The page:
Every online Catholic’s favorite atheist is taking her awesome home-made duct-tape Wasp costume and crossing over to the Catholic portal. She makes it clear that this is still a work in progress. My reply would be: we all are.
This will be challenging for her, as it should be. I understand a bit of what she’s gone through and what she faces. Maybe my experience will be useful.
I did not come from a hard science/math background as she did, but I spent a long time in a similar worldview as Leah did. I lapsed out of Catholicism around age 18, and found my worldview shaped by Platonism. (I never was as much of an Aristotelian as she.) The Republic hit me like a ton of bricks, and the moral, ethical, and metaphysical world of Plato and Socrates seemed to be the better way of understanding the world than the faith of my youth. Plus I got to sleep in on Sundays. Double win!
I spent the next 15-odd years in a deep and consistent study of religion, mostly with Eliade and Jung as my foundation for understanding the world. My Platonism led, almost inevitably, to Gnosticism, but I tried on everything for a little while. I don’t regret that. I gained something precious from each encounter, and yet I remained deaf and blind to the truth before me. My return was a bolt from the blue. It made no sense at all, and it came to me by an encounter with the grace of God in the midst of pain and suffering. Thus, I was blessed with a twofer: assured of the reality of God, and of the purpose of pain.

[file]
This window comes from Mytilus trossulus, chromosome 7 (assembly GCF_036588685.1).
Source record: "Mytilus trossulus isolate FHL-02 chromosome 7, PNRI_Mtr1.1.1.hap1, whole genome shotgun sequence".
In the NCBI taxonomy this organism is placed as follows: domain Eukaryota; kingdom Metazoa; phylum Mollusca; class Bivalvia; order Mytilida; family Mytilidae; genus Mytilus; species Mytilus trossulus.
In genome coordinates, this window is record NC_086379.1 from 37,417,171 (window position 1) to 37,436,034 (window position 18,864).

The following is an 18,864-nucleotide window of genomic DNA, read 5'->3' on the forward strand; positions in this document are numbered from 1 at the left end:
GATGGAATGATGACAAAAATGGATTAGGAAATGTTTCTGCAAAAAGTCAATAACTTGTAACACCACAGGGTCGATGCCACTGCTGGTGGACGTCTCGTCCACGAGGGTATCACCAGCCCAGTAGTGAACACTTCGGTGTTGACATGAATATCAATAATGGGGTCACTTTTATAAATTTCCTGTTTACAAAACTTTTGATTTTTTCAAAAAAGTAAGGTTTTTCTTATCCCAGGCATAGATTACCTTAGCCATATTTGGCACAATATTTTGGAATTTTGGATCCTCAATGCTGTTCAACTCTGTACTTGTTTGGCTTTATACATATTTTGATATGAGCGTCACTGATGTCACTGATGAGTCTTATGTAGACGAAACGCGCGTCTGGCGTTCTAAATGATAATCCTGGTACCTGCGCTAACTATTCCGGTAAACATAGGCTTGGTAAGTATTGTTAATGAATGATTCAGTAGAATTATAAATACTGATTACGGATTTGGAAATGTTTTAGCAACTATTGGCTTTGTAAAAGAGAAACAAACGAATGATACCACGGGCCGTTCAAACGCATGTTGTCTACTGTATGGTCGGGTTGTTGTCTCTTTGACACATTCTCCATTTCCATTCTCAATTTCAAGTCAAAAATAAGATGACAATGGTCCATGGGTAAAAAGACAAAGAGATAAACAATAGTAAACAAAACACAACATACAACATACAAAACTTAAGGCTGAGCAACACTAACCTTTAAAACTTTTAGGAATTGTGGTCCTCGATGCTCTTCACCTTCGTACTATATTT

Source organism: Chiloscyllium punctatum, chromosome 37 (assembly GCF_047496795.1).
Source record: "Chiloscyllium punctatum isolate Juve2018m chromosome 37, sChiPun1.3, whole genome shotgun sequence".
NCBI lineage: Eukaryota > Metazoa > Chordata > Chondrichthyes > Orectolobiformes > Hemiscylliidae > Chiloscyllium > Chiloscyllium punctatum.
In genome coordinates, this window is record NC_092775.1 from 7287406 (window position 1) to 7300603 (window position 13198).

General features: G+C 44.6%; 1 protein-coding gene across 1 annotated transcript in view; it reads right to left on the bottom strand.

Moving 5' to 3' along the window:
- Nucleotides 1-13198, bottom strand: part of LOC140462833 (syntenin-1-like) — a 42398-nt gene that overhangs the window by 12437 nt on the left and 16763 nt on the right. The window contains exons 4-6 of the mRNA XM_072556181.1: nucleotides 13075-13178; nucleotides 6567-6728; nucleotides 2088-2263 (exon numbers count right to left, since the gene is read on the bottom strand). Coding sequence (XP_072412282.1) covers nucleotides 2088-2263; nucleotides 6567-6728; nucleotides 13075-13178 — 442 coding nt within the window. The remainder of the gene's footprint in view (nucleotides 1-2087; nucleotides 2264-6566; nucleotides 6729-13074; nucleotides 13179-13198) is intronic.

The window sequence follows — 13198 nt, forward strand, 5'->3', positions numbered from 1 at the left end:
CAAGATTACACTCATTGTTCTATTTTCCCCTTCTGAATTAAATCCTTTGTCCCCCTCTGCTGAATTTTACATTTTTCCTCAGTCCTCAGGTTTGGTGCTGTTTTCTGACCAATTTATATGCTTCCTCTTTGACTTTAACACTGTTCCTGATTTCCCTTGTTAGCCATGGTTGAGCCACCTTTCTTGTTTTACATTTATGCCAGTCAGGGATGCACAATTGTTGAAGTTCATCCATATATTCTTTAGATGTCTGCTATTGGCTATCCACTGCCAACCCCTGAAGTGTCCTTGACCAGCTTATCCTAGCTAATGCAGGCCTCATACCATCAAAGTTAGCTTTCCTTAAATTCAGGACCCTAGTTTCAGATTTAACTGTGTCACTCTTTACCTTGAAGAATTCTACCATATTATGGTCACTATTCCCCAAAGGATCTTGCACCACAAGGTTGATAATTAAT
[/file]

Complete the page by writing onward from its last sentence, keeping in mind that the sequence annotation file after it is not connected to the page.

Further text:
I did a great deal of reading during my return, and had to make a decision. There was much in the Catholic faith that I did not yet believe, but I apprehended almost immediately that the limits were my own.
Returning to the Church was not a leap of faith. It’s not a leap of faith when you know there’s a net. Taking the catechism and saying, “I believe this in its totality, without exception,” was a leap of faith. Because I didn’t believe it. Not all of it. I had to put away pride and accept the limits to which human reason can rise in the course of one earthly life, and put my faith in the wisdom of thousands of people across millennia, guided by the Holy Spirit working through the Church founded by the incarnate God. So I conformed myself to the Church, understanding what I could understand, and accepting what I could not. I did what so many Catholics today refuse to do: I stopped thinking I could change the Church and made a decision to be changed by it.
That’s the hardest thing to do, because it forces you to betray the core impulse of human reason: vanity. Pride is the first sin. Putting it aside is the surest sign that you’re on the right path. It takes time and it’s difficult. My advice to Leah would be: push and work through and reason, argue every point, but accept that there will always be limits to what you will be able to resolve. There will always be a tension with the world and within yourself. Those tensions are a good thing. They mean you haven’t become complacent.
And some things will never be resolved, not this side of heaven. I have accepted that a few things will remain unknown and unknowable, and in doing so rendered everything else comprehensible. It was the best deal I ever made.